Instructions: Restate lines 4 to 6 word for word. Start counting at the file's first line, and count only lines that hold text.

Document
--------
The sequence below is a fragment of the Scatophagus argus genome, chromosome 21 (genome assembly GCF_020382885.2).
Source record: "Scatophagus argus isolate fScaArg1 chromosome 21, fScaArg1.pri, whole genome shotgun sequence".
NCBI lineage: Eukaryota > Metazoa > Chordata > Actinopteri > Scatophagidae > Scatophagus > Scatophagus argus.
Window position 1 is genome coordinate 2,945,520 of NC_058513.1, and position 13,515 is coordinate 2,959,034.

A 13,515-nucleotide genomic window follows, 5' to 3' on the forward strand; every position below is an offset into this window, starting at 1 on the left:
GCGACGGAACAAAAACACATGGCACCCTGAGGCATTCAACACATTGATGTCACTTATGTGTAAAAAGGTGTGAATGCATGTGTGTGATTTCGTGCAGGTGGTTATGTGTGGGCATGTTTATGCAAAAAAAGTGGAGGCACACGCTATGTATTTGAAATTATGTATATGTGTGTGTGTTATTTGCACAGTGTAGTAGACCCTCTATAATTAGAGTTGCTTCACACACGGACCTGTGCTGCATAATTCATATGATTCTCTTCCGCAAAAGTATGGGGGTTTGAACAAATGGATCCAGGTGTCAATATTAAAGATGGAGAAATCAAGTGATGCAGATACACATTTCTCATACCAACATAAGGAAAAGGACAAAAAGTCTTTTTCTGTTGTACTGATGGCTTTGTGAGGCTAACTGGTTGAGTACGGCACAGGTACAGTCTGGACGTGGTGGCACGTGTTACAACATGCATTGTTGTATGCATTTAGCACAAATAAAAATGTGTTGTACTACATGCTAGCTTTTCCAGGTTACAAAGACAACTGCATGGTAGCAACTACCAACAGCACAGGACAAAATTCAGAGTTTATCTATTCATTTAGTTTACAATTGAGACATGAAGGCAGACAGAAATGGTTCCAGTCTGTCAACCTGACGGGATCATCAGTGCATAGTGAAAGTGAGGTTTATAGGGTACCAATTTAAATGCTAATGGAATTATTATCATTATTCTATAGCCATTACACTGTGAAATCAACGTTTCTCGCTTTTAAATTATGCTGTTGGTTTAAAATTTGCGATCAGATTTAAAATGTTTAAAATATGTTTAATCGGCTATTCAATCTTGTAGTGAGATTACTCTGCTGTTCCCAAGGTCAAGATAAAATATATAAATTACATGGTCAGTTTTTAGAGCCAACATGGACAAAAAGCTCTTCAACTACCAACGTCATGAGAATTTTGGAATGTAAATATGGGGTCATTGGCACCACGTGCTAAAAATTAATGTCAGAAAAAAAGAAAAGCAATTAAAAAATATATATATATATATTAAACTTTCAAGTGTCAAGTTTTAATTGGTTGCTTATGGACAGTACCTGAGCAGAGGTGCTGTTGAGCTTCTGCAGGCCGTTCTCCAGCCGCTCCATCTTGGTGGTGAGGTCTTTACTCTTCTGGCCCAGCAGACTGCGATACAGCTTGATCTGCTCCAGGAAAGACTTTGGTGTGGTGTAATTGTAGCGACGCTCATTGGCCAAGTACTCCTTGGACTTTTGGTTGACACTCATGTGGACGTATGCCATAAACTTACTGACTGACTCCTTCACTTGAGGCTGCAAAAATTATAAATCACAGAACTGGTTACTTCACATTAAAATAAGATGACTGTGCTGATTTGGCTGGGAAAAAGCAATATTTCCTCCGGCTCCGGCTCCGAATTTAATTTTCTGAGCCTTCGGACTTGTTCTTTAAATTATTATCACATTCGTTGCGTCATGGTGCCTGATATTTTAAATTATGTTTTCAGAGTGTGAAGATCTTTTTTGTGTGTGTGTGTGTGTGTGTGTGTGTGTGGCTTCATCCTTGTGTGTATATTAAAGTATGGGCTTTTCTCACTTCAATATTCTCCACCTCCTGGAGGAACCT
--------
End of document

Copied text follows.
Window position 1 is genome coordinate 2,945,520 of NC_058513.1, and position 13,515 is coordinate 2,959,034.

A 13,515-nucleotide genomic window follows, 5' to 3' on the forward strand; every position below is an offset into this window, starting at 1 on the left:
GCGACGGAACAAAAACACATGGCACCCTGAGGCATTCAACACATTGATGTCACTTATGTGTAAAAAGGTGTGAATGCATGTGTGTGATTTCGTGCAGGTGGTTATGTGTGGGCATGTTTATGCAAAAAAAGTGGAGGCACACGCTATGTATTTGAAATTATGTATATGTGTGTGTGTTATTTGCACAGTGTAGTAGACCCTCTATAATTAGAGTTGCTTCACACACGGACCTGTGCTGCATAATTCATATGATTCTCTTCCGCAAAAGTATGGGGGTTTGAACAAATGGATCCAGGTGTCAATATTAAAGATGGAGAAATCAAGTGATGCAGATACACATTTCTCATACCAACATAAGGAAAAGGACAAAAAGTCTTTTTCTGTTGTACTGATGGCTTTGTGAGGCTAACTGGTTGAGTACGGCACAGGTACAGTCTGGACGTGGTGGCACGTGTTACAACATGCATTGTTGTATGCATTTAGCACAAATAAAAATGTGTTGTACTACATGCTAGCTTTTCCAGGTTACAAAGACAACTGCATGGTAGCAACTACCAACAGCACAGGACAAAATTCAGAGTTTATCTATTCATTTAGTTTACAATTGAGACATGAAGGCAGACAGAAATGGTTCCAGTCTGTCAACCTGACGGGATCATCAGTGCATAGTGAAAGTGAGGTTTATAGGGTACCAATTTAAATGCTAATGGAATTATTATCATTATTCTATAGCCATTACACTGTGAAATCAACGTTTCTCGCTTTTAAATTATGCTGTTGGTTTAAAATTTGCGATCAGATTTAAAATGTTTAAAATATGTTTAATCGGCTATTCAATCTTGTAGTGAGATTACTCTGCTGTTCCCAAGGTCAAGATAAAATATATAAATTACATGGTCAGTTTTTAGAGCCAACATGGACAAAAAGCTCTTCAACTACCAACGTCATGAGAATTTTGGAATGTAAATATGGGGTCATTGGCACCACGTGCTAAAAATTAATGTCAGAAAAAAAGAAAAGCAATTAAAAAATATATATATATATATTAAACTTTCAAGTGTCAAGTTTTAATTGGTTGCTTATGGACAGTACCTGAGCAGAGGTGCTGTTGAGCTTCTGCAGGCCGTTCTCCAGCCGCTCCATCTTGGTGGTGAGGTCTTTACTCTTCTGGCCCAGCAGACTGCGATACAGCTTGATCTGCTCCAGGAAAGACTTTGGTGTGGTGTAATTGTAGCGACGCTCATTGGCCAAGTACTCCTTGGACTTTTGGTTGACACTCATGTGGACGTATGCCATAAACTTACTGACTGACTCCTTCACTTGAGGCTGCAAAAATTATAAATCACAGAACTGGTTACTTCACATTAAAATAAGATGACTGTGCTGATTTGGCTGGGAAAAAGCAATATTTCCTCCGGCTCCGGCTCCGAATTTAATTTTCTGAGCCTTCGGACTTGTTCTTTAAATTATTATCACATTCGTTGCGTCATGGTGCCTGATATTTTAAATTATGTTTTCAGAGTGTGAAGATCTTTTTTGTGTGTGTGTGTGTGTGTGTGTGTGTGTGGCTTCATCCTTGTGTGTATATTAAAGTATGGGCTTTTCTCACTTCAATATTCTCCACCTCCTGGAGGAACCT